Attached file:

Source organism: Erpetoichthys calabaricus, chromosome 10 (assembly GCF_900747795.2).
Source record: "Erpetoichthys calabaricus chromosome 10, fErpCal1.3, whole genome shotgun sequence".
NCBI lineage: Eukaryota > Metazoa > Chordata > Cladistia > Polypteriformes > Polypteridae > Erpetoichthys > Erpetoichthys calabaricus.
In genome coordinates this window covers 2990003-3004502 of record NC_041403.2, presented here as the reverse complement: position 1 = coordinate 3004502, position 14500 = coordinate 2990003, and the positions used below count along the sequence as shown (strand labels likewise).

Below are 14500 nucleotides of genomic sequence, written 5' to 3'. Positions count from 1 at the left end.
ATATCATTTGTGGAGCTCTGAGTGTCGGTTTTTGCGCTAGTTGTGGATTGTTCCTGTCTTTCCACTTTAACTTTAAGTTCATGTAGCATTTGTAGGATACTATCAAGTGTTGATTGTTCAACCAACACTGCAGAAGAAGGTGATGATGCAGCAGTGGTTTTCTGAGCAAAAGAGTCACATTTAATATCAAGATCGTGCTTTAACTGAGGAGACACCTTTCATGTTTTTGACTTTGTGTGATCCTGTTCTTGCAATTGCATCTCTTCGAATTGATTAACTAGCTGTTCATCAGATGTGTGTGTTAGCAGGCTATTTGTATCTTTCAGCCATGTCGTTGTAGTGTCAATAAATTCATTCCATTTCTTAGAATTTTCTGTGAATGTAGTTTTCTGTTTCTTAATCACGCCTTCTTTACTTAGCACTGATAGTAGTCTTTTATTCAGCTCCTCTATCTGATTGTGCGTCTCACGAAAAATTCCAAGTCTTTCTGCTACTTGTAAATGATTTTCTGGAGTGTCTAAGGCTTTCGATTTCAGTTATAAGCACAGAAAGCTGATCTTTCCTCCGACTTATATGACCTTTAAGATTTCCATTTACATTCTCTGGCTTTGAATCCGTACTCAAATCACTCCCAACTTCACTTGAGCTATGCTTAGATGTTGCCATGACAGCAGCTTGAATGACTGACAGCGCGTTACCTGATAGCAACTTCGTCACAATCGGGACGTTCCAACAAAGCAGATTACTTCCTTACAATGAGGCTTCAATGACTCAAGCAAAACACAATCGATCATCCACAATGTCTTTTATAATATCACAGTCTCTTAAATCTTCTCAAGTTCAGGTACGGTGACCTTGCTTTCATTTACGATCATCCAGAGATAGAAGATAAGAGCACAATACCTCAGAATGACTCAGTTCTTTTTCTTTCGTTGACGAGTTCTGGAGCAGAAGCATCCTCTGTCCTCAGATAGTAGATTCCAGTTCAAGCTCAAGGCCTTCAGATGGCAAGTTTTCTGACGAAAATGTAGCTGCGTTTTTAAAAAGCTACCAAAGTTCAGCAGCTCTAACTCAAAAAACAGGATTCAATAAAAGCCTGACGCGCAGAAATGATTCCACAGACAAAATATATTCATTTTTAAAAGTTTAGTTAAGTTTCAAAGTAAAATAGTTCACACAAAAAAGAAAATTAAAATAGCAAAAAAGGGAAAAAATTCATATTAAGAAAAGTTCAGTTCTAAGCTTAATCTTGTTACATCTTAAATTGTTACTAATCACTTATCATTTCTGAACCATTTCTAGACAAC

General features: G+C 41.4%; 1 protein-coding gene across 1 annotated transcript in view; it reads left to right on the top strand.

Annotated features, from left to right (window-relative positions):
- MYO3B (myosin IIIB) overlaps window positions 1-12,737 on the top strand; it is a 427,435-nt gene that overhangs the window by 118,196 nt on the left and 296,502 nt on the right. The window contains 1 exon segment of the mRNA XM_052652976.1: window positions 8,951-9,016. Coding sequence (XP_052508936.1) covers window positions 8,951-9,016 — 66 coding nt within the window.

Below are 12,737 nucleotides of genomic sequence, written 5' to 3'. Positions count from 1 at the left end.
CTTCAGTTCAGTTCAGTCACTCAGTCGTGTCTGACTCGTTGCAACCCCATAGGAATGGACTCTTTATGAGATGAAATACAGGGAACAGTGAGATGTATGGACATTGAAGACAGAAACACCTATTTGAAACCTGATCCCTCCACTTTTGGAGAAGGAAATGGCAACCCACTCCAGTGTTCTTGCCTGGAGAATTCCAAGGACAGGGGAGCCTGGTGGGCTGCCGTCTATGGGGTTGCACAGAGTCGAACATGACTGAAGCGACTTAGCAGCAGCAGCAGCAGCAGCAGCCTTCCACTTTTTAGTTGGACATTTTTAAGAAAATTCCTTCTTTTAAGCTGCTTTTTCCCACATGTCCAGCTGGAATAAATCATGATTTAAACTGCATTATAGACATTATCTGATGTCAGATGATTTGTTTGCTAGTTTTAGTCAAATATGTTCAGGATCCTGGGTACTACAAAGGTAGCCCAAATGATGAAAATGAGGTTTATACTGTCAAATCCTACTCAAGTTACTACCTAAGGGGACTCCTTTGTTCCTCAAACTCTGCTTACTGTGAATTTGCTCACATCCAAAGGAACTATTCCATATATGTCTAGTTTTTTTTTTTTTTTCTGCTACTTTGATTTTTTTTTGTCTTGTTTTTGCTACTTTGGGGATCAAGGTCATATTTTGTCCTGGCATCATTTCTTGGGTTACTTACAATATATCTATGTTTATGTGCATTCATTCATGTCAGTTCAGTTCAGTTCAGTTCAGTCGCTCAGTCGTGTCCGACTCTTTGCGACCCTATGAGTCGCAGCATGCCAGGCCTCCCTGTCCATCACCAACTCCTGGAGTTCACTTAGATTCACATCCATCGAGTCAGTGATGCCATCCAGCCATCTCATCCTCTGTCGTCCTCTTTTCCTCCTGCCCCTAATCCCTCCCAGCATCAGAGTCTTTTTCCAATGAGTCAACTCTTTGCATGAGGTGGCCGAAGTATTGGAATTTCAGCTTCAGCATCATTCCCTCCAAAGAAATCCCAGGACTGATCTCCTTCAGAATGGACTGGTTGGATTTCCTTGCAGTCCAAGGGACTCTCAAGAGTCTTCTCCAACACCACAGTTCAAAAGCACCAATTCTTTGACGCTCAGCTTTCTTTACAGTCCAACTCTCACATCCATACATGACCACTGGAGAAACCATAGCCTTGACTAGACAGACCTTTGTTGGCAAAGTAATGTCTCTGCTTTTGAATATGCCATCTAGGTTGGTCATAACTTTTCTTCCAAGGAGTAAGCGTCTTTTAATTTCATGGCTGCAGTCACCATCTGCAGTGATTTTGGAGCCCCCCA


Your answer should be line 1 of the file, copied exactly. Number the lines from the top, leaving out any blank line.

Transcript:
Source organism: Erpetoichthys calabaricus, chromosome 10 (assembly GCF_900747795.2).